Submitted by gzz on December 19, 2018 - 9:57am.

Civita is still ugly midrise stucco blocks, but I'll concede is the best looking use of the style in San Diego large complexes. Much nicer than flu's overpriced CV townhouse.

I hope the Qualcomm development is midrise stucco block free. Needs some Bosa style towers with lots of glass and steel and lots of green park space.

Submitted by flu on December 19, 2018 - 10:45am.

I need the planning committee to defer any sort of development at Qualcomm (SDCCU) Stadium for about 2 years so all the car clubs can still run arguably the best autocrosses in this SoCal, if not this state.

Otherwise, my $2k Lemons car with $10k mods dedicated for autocrossing and my $30k street car with $10k in mods for to make it autocross-able both become pretty useless and I'll need to get another car that is track focused and start running on a real track lol. Then again, Toyota is releasing the Supra soon... heh heh. never mind, it shares power trains with a BMW Z4... no thanks.

Submitted by FlyerInHi on December 19, 2018 - 10:47am.

gzz wrote:
Civita is still ugly midrise stucco blocks, but I'll concede is the best looking use of the style in San Diego large complexes. Much nicer than flu's overpriced CV townhouse.

I hope the Qualcomm development is midrise stucco block free. Needs some Bosa style towers with lots of glass and steel and lots of green park space.

I agree on both counts. I think we should have glass high rises above the stores in Mission and Fashion Valley. With the trolley to UCSD and SDSU, it would be perfect for students, faculty and tech workers in the Golden Triangle.

Submitted by Myriad on December 19, 2018 - 11:38am.

FlyerInHi wrote:

I agree on both counts. I think we should have glass high rises above the stores in Mission and Fashion Valley. With the trolley to UCSD and SDSU, it would be perfect for students, faculty and tech workers in the Golden Triangle.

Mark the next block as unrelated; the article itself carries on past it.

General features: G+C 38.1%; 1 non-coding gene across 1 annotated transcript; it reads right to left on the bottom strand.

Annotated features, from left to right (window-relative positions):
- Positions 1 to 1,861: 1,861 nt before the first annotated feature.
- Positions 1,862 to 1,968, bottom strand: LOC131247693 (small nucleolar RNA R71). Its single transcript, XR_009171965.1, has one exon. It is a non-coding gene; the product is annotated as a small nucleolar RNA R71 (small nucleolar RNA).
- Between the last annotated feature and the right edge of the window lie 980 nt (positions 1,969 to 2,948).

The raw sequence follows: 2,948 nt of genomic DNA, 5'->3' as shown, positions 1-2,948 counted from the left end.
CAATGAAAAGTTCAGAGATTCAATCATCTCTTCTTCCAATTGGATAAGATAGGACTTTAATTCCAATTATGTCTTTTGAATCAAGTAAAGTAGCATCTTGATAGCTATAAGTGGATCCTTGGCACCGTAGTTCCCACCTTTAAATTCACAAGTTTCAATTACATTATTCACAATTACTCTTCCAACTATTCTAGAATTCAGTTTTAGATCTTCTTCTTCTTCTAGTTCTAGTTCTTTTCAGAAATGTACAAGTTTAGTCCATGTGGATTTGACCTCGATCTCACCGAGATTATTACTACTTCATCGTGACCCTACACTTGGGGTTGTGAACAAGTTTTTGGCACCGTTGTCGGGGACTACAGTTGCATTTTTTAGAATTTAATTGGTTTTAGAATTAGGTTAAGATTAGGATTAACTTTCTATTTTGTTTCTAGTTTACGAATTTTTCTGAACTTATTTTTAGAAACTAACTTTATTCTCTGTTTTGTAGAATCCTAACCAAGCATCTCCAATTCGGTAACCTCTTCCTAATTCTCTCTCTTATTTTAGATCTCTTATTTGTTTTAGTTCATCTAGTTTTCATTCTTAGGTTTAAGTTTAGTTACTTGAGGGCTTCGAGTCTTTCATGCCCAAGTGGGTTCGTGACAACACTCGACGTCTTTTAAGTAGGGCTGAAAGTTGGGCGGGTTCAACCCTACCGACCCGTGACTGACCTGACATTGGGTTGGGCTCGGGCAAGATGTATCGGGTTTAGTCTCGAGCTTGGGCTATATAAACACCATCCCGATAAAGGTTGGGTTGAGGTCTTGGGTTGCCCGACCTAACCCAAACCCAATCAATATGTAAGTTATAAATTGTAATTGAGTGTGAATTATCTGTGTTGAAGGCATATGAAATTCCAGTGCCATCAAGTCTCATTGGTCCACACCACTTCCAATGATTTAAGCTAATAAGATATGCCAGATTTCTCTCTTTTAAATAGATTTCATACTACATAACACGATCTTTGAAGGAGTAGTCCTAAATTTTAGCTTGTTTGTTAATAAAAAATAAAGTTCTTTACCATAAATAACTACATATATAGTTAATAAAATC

That's the truth. High rises in places connected to mass transit. With enough units and density to actually make a difference in housing affordability.
Instead, you have the city council trying to force density in places that are not exactly near (1/4-1/2 mi) transit in suburban neighborhoods.
I had a city planning official tell me that the mayor/council is thinking about allowing development with 0 parking spaces. I mean this would be doable, if we had a mass transit system to make this happen. But it's crazy in the suburban areas we have today - just lots of cars parked illegally on the street and more traffic in local areas.

Submitted by flu on December 19, 2018 - 8:15pm.

Well, looking over my kid's current grades. I am happy that my kid is doing about the same same as the peers that went to Sage Canyon Elementary and Ocean Air Elementary in the same district.....

And I didn't waste my money and pay an even bigger premium for a home that only had access to those two schools in the district. Lol.

Submitted by kcal09 on January 13, 2019 - 12:38am.

These condos are clearly overpriced as you can buy a house or condo in La Jolla for the same price/sqft.

Also, most Chinese prefer to buy homes and shop around for good bargains. I doubt that they will buy these condos.